Overall, this is a well-crafted, infectious second single from a young singer/songwriter who has a gift for writing charming melodies set to colourful lyrics. His music seems perfect for the times as well as highly suited to mainstream pop radio, so with more songs of this high quality I predict this is one name you may hear a lot of in the future. Good luck pronouncing it.

 

 

VERDICT: 8.6 out of 10 

Alex Faulkner

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SINGLE REVIEW: All Night by Grayson Word

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https://www.facebook.com/graysonwordmusic/

Grayson Word is a soul/RnB singer hailing from Nashville. Although only eighteen, this year he’s already released his first EP, Different Kind of Free, which was produced by Nathan Meckel at the Cowboy Jack Clement Studio in Nashville (Johnny Cash, U2, Louis Armstrong). Grayson regards his main influences as classic soul singers such as Marvin Gaye, Al Green and Stevie Wonder along with groups like Earth, Wind & Fire and The Rolling Stones.

This song, All Night, is a soul-infused pop track perhaps closest to the style of Justin Timberlake and Bruno Mars. Starting with mood-setting piano, it bursts into life with an infectious beat augmented by funky guitar and catchy vocal hooks from the start. On the verse, Grayson sings in his lower register with a smooth, distinctive voice not dissimilar to George Ezra. It builds swiftly to the falsetto chorus which lodges in the mind instantly.

On the second verse, we hear short bursts of Rhodes electric piano which adds to the soulful feel. After the second chorus a concise guitar solo gives a little more musicality and flavour before returning for one last chorus. Lyrically, it’s timeless fare about being blown away by a girl and wanting to spend time with her: “We can spin some Marvin Gaye and do it all again...”. Grayson’s vocal performance is superb and the flawless, slick production makes it perfect for radio.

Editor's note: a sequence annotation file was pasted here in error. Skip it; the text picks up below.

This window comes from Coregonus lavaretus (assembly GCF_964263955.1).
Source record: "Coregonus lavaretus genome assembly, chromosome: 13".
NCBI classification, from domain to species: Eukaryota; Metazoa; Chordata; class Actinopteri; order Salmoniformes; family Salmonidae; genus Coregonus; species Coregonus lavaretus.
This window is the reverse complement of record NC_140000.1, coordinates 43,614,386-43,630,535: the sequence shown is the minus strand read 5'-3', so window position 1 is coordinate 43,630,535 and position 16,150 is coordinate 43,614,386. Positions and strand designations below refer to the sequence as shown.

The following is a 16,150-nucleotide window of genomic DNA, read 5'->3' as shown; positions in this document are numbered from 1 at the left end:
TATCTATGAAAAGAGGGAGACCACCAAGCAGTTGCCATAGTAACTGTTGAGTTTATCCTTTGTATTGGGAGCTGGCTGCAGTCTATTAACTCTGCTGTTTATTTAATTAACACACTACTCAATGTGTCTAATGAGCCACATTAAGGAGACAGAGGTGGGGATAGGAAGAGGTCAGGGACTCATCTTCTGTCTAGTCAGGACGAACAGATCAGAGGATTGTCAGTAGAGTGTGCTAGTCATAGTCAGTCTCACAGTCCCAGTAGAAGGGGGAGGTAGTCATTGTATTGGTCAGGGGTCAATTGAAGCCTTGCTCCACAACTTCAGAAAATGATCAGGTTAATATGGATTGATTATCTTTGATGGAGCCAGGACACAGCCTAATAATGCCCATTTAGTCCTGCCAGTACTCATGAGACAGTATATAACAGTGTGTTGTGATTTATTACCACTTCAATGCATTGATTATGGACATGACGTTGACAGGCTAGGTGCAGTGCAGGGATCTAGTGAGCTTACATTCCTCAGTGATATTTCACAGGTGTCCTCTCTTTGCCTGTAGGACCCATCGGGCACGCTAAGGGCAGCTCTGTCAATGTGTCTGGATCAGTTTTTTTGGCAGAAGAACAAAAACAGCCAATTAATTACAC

Overall, this is a highly impressive soul-tinged pop track by a young artist mature beyond his years. With an impressive voice plus a natural charisma, his youth will only add to his commercial appeal and this song will work equally well on the radio as well as the dancefloor. He may already have the song that helps him break through to the big time, so he could well be a name you’ll hear plenty more of in the future.

 

VERDICT = 8.7 out of 10

Alex Faulkner

 

SINGLE REVIEW: Something Else by Tim Spriggs

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www.timspriggs.com

Tim Spriggs is a singer and songwriter hailing from Australia. He grew up in an environment surrounded by music, learning guitar along the way. Over the past ten years he has been honing his songwriting craft and this has culminated in the release of his first material, a five song EP called Something Else, with this being the title track and lead single. His music is essentially in the genre of acoustic pop though he has stated that he listens to a wide array of artists and genres.

To my ear, Tim Spriggs belongs in a long lineage of acoustic singer/songwriters and troubadours. His finger picking style recalls classic songwriters of the past like Nick Drake and Cat Stevens, along with more modern artists like Ed Sheeran and George Ezra. Vocally, Tim is blessed with a rich baritone voice, singing in a low register similar to Ezra and not sounding unlike fellow Australian Nick Cave at times.

Something Else is exquisitely recorded, consisting of crystal clear acoustic guitar and vocals, at least to begin with. The song is about individuality and making your own choices despite the influence of others: “They tell me what I want, maybe it’s what I need….but I want something else…”. The first section features some fine Nick Drake-esque finger picking from Spriggs, who has developed a unique style as a guitarist.

This minimal style is nice contrasted by a 2/4 section featuring some Western-style whistling and tastefully driven electric guitar. The resulting sound is very polished and radio friendly, which bodes well for his commercial prospects. More importantly, the song has a memorable hook and an emotive quality that is best described as ‘real’, clearly written from the heart.

Overall, this is an extremely accomplished song from an artist who has emerged fully formed and hit the ground running. He has developed his own style so that he stands out from the crowd yet would not sound out of place next to similar sounding artists on mainstream radio, a difficult and vital balancing act. I expect his music to gain rapidly in popularity and the release of his debut album could make a seriously strong impact on the music world.

 

VERDICT: 8.7 out of 10

Alex Faulkner